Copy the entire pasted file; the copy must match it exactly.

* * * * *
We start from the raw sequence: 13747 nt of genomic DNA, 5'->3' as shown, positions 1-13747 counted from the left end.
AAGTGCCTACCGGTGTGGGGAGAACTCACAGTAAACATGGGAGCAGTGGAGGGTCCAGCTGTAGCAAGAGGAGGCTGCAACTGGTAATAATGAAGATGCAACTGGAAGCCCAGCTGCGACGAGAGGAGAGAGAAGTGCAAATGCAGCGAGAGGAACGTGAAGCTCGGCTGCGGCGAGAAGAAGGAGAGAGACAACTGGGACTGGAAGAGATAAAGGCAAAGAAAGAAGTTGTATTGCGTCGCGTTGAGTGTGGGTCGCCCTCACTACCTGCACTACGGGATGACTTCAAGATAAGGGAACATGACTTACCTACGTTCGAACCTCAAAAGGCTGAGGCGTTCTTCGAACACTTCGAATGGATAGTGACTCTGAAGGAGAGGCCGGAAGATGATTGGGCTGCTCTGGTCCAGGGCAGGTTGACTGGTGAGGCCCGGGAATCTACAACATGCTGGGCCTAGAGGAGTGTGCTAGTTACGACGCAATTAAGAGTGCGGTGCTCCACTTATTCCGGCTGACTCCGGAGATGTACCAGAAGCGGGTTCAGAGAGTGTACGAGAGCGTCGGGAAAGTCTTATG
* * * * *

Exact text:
We start from the raw sequence: 13747 nt of genomic DNA, 5'->3' as shown, positions 1-13747 counted from the left end.
AAGTGCCTACCGGTGTGGGGAGAACTCACAGTAAACATGGGAGCAGTGGAGGGTCCAGCTGTAGCAAGAGGAGGCTGCAACTGGTAATAATGAAGATGCAACTGGAAGCCCAGCTGCGACGAGAGGAGAGAGAAGTGCAAATGCAGCGAGAGGAACGTGAAGCTCGGCTGCGGCGAGAAGAAGGAGAGAGACAACTGGGACTGGAAGAGATAAAGGCAAAGAAAGAAGTTGTATTGCGTCGCGTTGAGTGTGGGTCGCCCTCACTACCTGCACTACGGGATGACTTCAAGATAAGGGAACATGACTTACCTACGTTCGAACCTCAAAAGGCTGAGGCGTTCTTCGAACACTTCGAATGGATAGTGACTCTGAAGGAGAGGCCGGAAGATGATTGGGCTGCTCTGGTCCAGGGCAGGTTGACTGGTGAGGCCCGGGAATCTACAACATGCTGGGCCTAGAGGAGTGTGCTAGTTACGACGCAATTAAGAGTGCGGTGCTCCACTTATTCCGGCTGACTCCGGAGATGTACCAGAAGCGGGTTCAGAGAGTGTACGAGAGCGTCGGGAAAGTCTTATG